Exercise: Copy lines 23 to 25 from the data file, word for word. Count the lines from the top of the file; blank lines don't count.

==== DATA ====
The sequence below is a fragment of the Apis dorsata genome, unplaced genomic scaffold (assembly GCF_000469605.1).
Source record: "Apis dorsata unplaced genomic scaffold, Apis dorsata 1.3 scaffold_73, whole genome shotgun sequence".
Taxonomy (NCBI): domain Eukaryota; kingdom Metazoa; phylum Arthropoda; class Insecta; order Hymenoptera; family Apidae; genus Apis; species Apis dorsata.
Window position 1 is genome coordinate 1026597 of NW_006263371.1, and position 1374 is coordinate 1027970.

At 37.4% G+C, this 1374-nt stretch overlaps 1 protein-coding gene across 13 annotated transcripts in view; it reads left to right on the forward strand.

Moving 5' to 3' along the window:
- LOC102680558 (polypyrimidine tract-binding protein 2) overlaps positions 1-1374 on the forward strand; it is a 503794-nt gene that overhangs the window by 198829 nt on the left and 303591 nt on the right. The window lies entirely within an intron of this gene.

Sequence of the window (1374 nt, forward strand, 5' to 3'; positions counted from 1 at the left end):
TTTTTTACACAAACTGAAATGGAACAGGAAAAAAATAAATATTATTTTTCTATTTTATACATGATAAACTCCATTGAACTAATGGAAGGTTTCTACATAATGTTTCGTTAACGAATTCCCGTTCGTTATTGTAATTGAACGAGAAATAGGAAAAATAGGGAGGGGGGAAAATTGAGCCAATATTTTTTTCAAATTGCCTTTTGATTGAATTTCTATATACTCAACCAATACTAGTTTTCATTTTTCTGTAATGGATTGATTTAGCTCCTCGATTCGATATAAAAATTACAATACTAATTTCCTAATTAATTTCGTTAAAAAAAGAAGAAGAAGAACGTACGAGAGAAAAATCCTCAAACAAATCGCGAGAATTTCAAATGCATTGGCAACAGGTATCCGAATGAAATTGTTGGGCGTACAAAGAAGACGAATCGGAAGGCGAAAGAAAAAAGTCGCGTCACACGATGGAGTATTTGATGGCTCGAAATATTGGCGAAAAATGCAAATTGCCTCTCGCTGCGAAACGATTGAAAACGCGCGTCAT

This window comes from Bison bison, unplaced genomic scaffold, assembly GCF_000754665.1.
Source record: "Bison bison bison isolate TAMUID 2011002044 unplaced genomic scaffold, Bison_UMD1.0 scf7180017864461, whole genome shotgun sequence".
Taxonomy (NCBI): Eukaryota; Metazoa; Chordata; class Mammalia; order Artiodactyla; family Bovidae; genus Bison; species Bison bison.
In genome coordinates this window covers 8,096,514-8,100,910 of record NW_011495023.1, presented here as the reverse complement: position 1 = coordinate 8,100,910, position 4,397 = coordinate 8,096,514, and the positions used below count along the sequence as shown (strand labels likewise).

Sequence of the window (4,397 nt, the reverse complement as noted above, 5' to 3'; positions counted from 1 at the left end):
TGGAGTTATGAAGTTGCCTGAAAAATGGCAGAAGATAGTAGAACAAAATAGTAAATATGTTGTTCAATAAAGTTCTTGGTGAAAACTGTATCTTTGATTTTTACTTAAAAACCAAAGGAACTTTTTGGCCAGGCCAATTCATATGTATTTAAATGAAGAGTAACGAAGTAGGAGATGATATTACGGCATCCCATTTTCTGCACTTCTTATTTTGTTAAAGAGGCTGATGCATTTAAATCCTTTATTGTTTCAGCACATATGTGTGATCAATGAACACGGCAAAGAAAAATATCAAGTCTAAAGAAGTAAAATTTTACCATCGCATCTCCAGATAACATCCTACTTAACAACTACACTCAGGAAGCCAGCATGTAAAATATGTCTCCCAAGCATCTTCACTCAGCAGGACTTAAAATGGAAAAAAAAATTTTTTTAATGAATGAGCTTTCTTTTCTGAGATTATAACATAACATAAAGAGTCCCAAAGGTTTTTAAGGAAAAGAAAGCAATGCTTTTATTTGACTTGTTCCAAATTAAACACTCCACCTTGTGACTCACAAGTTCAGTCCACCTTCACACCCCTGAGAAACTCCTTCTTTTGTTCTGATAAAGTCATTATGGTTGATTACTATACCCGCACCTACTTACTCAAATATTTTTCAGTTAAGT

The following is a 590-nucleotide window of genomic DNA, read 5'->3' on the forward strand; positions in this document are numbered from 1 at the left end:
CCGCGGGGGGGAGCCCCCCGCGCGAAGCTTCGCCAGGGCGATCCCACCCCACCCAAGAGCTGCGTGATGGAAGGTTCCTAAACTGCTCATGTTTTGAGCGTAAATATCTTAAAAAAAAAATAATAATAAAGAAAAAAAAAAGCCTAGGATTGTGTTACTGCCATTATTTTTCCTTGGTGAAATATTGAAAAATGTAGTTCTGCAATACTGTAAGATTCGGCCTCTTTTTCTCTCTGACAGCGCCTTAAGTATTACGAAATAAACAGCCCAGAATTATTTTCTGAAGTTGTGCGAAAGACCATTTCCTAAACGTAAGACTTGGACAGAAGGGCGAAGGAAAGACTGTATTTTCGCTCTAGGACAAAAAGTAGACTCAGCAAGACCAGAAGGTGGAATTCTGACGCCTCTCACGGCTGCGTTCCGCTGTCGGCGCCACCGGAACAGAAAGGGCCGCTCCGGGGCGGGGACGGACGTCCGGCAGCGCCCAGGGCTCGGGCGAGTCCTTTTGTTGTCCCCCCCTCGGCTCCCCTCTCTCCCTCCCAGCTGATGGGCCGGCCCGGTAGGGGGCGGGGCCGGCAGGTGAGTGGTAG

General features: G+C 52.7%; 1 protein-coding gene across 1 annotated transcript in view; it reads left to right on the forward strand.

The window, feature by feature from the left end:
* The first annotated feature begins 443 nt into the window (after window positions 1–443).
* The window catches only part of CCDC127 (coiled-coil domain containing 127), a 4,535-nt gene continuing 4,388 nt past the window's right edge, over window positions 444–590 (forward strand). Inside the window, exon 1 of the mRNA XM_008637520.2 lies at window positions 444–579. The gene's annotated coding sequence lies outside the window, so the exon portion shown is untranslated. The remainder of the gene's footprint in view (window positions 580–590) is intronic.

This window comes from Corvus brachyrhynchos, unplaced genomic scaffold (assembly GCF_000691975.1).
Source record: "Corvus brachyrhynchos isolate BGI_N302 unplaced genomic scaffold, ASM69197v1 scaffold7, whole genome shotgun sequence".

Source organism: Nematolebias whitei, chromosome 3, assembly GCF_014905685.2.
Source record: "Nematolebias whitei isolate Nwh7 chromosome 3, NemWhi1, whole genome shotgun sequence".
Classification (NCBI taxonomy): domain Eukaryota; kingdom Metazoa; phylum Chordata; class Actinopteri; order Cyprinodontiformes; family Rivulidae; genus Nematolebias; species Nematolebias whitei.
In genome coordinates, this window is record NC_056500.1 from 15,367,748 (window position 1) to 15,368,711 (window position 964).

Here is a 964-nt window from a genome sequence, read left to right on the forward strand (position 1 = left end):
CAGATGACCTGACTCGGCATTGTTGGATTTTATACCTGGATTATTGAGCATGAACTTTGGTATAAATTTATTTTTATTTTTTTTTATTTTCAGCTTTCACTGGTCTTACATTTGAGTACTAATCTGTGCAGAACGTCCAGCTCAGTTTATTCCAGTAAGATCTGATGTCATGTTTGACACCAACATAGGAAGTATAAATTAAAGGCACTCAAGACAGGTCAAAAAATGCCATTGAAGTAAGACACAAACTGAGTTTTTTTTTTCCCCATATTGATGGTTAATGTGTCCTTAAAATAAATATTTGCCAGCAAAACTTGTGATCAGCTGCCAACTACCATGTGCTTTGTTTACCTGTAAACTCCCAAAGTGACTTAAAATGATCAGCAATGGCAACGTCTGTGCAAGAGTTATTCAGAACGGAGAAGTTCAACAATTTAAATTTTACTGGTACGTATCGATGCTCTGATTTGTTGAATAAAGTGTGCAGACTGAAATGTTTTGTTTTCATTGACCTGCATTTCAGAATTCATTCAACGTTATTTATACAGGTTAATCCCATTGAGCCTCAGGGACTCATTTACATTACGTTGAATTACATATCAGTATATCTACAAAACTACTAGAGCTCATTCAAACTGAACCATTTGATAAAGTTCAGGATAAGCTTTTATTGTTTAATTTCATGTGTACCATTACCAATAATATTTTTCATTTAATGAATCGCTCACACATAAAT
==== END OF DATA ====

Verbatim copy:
Source record: "Corvus brachyrhynchos isolate BGI_N302 unplaced genomic scaffold, ASM69197v1 scaffold7, whole genome shotgun sequence".

Source organism: Nematolebias whitei, chromosome 3, assembly GCF_014905685.2.
Source record: "Nematolebias whitei isolate Nwh7 chromosome 3, NemWhi1, whole genome shotgun sequence".